Society and Ecology in Island and Coastal Archaeology

Edited by VICTOR D. THOMPSON

Series Description:

The settlement and occupation of islands, coastlines, and archipelagoes can be traced deep into the human past. From the voyaging and seafaring peoples of Oceania to the Mesolithic fisher-hunter-gatherers of coastal Ireland, to coastal salt production among Maya traders, the range of variation found in these societies over time is boundless. Yet, they share a commonality that links them all together—their dependence upon seas, coasts, and estuaries for life and prosperity. Thus, in all these cultures there is a fundamental link between society and the ecology of islands and coasts. Books in this series explore the nature of humanity’s relationship to these environments from a global perspective.

For more Information:

VICTOR D. THOMPSON
Phone: 706.542.1480
vdthom@uga.edu


There are 2 books in this series.


Please note that while you may order forthcoming books at any time, they will not be available for shipment until shortly before publication date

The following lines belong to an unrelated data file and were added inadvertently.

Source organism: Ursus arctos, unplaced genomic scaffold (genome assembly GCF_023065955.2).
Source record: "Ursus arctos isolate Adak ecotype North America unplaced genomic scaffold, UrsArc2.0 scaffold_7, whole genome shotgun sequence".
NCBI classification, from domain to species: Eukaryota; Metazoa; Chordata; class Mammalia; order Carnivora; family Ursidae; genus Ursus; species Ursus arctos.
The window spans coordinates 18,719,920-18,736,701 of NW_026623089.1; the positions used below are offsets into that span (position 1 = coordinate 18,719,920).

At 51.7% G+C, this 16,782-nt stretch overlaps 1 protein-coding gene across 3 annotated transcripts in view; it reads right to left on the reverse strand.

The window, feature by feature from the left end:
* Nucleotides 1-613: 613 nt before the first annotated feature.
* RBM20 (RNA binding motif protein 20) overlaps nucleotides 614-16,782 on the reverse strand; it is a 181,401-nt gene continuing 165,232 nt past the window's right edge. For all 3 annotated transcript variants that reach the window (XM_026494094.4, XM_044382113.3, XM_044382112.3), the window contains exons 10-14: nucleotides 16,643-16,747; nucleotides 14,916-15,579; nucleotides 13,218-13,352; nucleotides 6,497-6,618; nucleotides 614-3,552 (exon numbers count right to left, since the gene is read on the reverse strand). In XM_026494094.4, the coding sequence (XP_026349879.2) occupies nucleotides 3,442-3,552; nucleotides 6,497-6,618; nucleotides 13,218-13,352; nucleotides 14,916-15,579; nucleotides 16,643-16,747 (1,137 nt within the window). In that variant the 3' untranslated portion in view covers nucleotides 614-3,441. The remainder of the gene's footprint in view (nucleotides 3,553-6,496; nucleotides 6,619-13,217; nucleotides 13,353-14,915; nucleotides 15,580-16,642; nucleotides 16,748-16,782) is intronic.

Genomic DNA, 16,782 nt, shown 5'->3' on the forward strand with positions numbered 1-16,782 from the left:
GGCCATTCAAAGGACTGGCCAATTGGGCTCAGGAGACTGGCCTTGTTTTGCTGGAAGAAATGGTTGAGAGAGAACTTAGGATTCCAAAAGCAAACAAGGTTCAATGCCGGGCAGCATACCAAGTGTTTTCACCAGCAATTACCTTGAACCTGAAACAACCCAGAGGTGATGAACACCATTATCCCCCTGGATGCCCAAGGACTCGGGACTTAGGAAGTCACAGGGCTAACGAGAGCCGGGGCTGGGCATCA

Book Cover

An Archaeology of Abundance: Reevaluating the Marginality of California’s Islands

The Alta and Baja California islands changed dramatically in the centuries after Spanish colonists arrived. Native populations were decimated, and their lives were altered through forced assimilation and the cessation of burning and traditional foraging practices. Overgrazing, overfishing, and the introduction of nonnative species depleted natural resources severely. Modern scientists have assumed the islands were similarly sparse before European contact, but An Archaeology of Abundance reassesses this long-held belief, analyzing new lines of evidence showing that the California Islands were rich in resources important to human populations. 

Book Cover

The Powhatan Landscape: An Archaeological History of the Algonquian Chesapeake

The Powhatan Landscape breaks new ground by tracing Native placemaking in the Chesapeake from the Algonquian arrival to the Powhatan's clashes with the English. Martin Gallivan details how Virginia Algonquians constructed riverine communities alongside fishing grounds and collective burials and later within horticultural towns. Ceremonial spaces, including earthwork enclosures within the center place of Werowocomoco, gathered people for centuries prior to 1607. Even after the violent ruptures of the colonial era, Native people returned to riverine towns for pilgrimages commemorating the enduring power of place.